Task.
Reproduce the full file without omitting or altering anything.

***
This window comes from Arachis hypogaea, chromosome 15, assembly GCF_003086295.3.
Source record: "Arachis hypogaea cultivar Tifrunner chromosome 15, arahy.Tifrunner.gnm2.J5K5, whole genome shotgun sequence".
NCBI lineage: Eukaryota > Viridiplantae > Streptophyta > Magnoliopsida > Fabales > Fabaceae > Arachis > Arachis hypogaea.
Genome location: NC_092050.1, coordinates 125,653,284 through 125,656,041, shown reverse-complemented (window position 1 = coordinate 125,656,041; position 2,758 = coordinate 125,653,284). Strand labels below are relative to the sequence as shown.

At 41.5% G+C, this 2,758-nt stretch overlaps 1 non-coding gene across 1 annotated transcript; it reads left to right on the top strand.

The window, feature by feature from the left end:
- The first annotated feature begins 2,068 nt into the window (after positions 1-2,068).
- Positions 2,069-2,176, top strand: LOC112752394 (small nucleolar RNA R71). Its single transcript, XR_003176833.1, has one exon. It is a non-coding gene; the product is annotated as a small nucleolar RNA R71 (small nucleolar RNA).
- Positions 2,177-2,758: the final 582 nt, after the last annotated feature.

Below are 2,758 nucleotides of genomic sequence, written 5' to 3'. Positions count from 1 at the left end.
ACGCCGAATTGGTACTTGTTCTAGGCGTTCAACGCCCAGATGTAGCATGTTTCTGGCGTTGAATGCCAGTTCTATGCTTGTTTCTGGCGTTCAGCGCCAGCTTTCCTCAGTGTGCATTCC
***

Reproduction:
This window comes from Arachis hypogaea, chromosome 15, assembly GCF_003086295.3.
Source record: "Arachis hypogaea cultivar Tifrunner chromosome 15, arahy.Tifrunner.gnm2.J5K5, whole genome shotgun sequence".
NCBI lineage: Eukaryota > Viridiplantae > Streptophyta > Magnoliopsida > Fabales > Fabaceae > Arachis > Arachis hypogaea.
Genome location: NC_092050.1, coordinates 125,653,284 through 125,656,041, shown reverse-complemented (window position 1 = coordinate 125,656,041; position 2,758 = coordinate 125,653,284). Strand labels below are relative to the sequence as shown.

At 41.5% G+C, this 2,758-nt stretch overlaps 1 non-coding gene across 1 annotated transcript; it reads left to right on the top strand.

The window, feature by feature from the left end:
- The first annotated feature begins 2,068 nt into the window (after positions 1-2,068).
- Positions 2,069-2,176, top strand: LOC112752394 (small nucleolar RNA R71). Its single transcript, XR_003176833.1, has one exon. It is a non-coding gene; the product is annotated as a small nucleolar RNA R71 (small nucleolar RNA).
- Positions 2,177-2,758: the final 582 nt, after the last annotated feature.

Below are 2,758 nucleotides of genomic sequence, written 5' to 3'. Positions count from 1 at the left end.
ACGCCGAATTGGTACTTGTTCTAGGCGTTCAACGCCCAGATGTAGCATGTTTCTGGCGTTGAATGCCAGTTCTATGCTTGTTTCTGGCGTTCAGCGCCAGCTTTCCTCAGTGTGCATTCC